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Magazine Advertorials

Project Info

Duration: 2015 – 2017

Client: Harland Clarke, Vericast, Expressionery, iPrint

Role: Graphic Designer

Mediums: Photography, Adobe Photoshop, Adobe Illustrator, Adobe InDesign

Designing magazine advertorials feels a tiny bit like product design, but within the realm of graphic design. There are many moving pieces and is a beautiful blend of creative direction, marketing, copywriting, photography and design. There are typical design elements to consider from color palette, mood, messaging, typography and more but really enjoy the cross-team effort to send one to production.

Kickoff & Research

Advertorials can convey useful info, but the primary objective is to market a company’s product(s). It is vital to have a kick-off meeting with stakeholders / marketing team to identify the intended target audience, review marketing personas, discuss inspiration, details, budget, specs and review any precedent pieces from previous campaigns. During this phase, everything from mood boards, to a list of keywords to convey the overall emotion, and inspiration is helpful.

Layout & Sketching

I typically begin by laying out the spec sized pages in Adobe InDesign. Having a past issue of the publication the advertorial will be going into is helpful to know where they typically place page numbers, titles, etc. I tend to mock these out on the pages as “unsafe zones” for my creative work. If the copy is already established, we can begin to block those areas out on the page in 10 – 12pt font. They may not be exact, but it helps me visual the space left over for photography and/or illustrations. I go to the sketchbooks and begin to thumbnail how the graphics can work together visually across the page(s).


There is a better chance for reader engagement if the piece is in step with the overall look/feel of the publication vs. being ad-heavy. With my background in product photography, I like to bring a more lifestyle/in-use look to the imagery used in advertorials, taking cues from the colors, textures and lighting used throughout.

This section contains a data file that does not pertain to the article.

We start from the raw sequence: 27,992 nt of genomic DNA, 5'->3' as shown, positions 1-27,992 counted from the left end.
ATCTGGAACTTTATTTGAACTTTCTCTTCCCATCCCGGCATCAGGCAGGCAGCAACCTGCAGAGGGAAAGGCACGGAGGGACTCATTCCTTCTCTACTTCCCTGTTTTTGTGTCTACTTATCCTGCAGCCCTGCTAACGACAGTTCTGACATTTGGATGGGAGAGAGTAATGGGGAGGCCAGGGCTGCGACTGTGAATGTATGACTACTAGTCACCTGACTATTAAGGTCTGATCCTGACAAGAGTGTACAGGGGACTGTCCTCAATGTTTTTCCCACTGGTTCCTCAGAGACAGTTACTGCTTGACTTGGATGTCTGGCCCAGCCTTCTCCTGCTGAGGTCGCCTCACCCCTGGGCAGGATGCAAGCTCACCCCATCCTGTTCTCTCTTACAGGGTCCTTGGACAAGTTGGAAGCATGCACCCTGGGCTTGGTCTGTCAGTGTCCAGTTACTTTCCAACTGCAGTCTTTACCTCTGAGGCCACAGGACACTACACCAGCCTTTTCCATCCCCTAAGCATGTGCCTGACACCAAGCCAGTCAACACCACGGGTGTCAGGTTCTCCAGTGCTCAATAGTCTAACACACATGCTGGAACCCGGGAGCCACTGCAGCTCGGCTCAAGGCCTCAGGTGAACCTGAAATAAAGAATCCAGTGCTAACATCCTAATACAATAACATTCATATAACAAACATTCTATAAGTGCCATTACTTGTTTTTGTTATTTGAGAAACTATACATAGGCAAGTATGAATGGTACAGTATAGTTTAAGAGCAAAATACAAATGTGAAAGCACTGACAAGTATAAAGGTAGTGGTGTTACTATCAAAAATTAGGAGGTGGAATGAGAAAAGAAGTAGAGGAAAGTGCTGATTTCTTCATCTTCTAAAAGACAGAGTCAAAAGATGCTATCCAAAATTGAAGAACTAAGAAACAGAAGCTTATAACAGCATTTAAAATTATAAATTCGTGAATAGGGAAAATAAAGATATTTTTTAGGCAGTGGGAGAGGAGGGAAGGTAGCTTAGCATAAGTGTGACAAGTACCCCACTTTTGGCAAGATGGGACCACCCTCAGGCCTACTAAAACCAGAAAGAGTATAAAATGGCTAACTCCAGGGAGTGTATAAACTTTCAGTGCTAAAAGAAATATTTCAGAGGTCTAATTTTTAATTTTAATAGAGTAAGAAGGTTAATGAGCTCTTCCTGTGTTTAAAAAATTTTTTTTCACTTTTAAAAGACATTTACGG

Final Deliverables and Lessons Learned

As a designer, it can be all to easy to take advertorial projects and run with it, but with multiple teams involved who each have their own vision, it is vital to maintain close client and team collaboration to minimize revisions and maximize results. I learned so much in my work with advertorials – everything from the importance of collaboration, communication, vision, curated copy writing, and even how to package files up for seamless delivery for production.

Below are a few advertorials I have formatted in the past of which I am proud to showcase my own in-house product photography and illustrations. There is not a scientific equation on how to create a winning piece, but there are some elements of design that can steer you in the right direction. Most of these pieces have an emphasis on call-to-action (CTA), hierarchy, balance, eye-movement, white space, and a basic visual unity for a cohesive look.


Disclaimer: The thoughts shared in this blog are solely my own and do not represent the perspectives of my professional relationships or clientele.


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